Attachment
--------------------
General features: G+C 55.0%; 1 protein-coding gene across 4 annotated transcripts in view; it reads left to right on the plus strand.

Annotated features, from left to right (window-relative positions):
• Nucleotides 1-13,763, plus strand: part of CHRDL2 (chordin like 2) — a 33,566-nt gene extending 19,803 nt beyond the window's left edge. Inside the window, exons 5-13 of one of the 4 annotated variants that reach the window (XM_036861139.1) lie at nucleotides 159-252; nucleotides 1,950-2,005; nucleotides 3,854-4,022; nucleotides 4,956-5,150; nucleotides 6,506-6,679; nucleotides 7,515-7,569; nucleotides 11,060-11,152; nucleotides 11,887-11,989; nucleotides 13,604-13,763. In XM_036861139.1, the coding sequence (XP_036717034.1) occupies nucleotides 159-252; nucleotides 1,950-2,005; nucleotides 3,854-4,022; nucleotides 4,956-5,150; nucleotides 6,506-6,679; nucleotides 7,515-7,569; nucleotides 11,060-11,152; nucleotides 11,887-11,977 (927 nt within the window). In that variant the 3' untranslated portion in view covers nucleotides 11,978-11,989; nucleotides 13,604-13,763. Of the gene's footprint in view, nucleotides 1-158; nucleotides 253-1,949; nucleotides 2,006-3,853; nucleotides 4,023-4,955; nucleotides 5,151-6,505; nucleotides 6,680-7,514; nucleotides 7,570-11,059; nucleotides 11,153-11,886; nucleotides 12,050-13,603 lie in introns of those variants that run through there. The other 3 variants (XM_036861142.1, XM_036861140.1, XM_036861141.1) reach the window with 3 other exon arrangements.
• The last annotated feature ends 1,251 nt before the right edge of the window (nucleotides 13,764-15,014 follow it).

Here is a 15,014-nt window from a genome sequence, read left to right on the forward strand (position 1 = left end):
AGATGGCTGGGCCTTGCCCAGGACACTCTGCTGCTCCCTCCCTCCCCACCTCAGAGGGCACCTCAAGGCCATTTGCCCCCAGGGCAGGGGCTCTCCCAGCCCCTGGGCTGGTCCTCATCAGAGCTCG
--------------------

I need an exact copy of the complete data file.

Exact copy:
General features: G+C 55.0%; 1 protein-coding gene across 4 annotated transcripts in view; it reads left to right on the plus strand.

Annotated features, from left to right (window-relative positions):
• Nucleotides 1-13,763, plus strand: part of CHRDL2 (chordin like 2) — a 33,566-nt gene extending 19,803 nt beyond the window's left edge. Inside the window, exons 5-13 of one of the 4 annotated variants that reach the window (XM_036861139.1) lie at nucleotides 159-252; nucleotides 1,950-2,005; nucleotides 3,854-4,022; nucleotides 4,956-5,150; nucleotides 6,506-6,679; nucleotides 7,515-7,569; nucleotides 11,060-11,152; nucleotides 11,887-11,989; nucleotides 13,604-13,763. In XM_036861139.1, the coding sequence (XP_036717034.1) occupies nucleotides 159-252; nucleotides 1,950-2,005; nucleotides 3,854-4,022; nucleotides 4,956-5,150; nucleotides 6,506-6,679; nucleotides 7,515-7,569; nucleotides 11,060-11,152; nucleotides 11,887-11,977 (927 nt within the window). In that variant the 3' untranslated portion in view covers nucleotides 11,978-11,989; nucleotides 13,604-13,763. Of the gene's footprint in view, nucleotides 1-158; nucleotides 253-1,949; nucleotides 2,006-3,853; nucleotides 4,023-4,955; nucleotides 5,151-6,505; nucleotides 6,680-7,514; nucleotides 7,570-11,059; nucleotides 11,153-11,886; nucleotides 12,050-13,603 lie in introns of those variants that run through there. The other 3 variants (XM_036861142.1, XM_036861140.1, XM_036861141.1) reach the window with 3 other exon arrangements.
• The last annotated feature ends 1,251 nt before the right edge of the window (nucleotides 13,764-15,014 follow it).

Here is a 15,014-nt window from a genome sequence, read left to right on the forward strand (position 1 = left end):
AGATGGCTGGGCCTTGCCCAGGACACTCTGCTGCTCCCTCCCTCCCCACCTCAGAGGGCACCTCAAGGCCATTTGCCCCCAGGGCAGGGGCTCTCCCAGCCCCTGGGCTGGTCCTCATCAGAGCTCG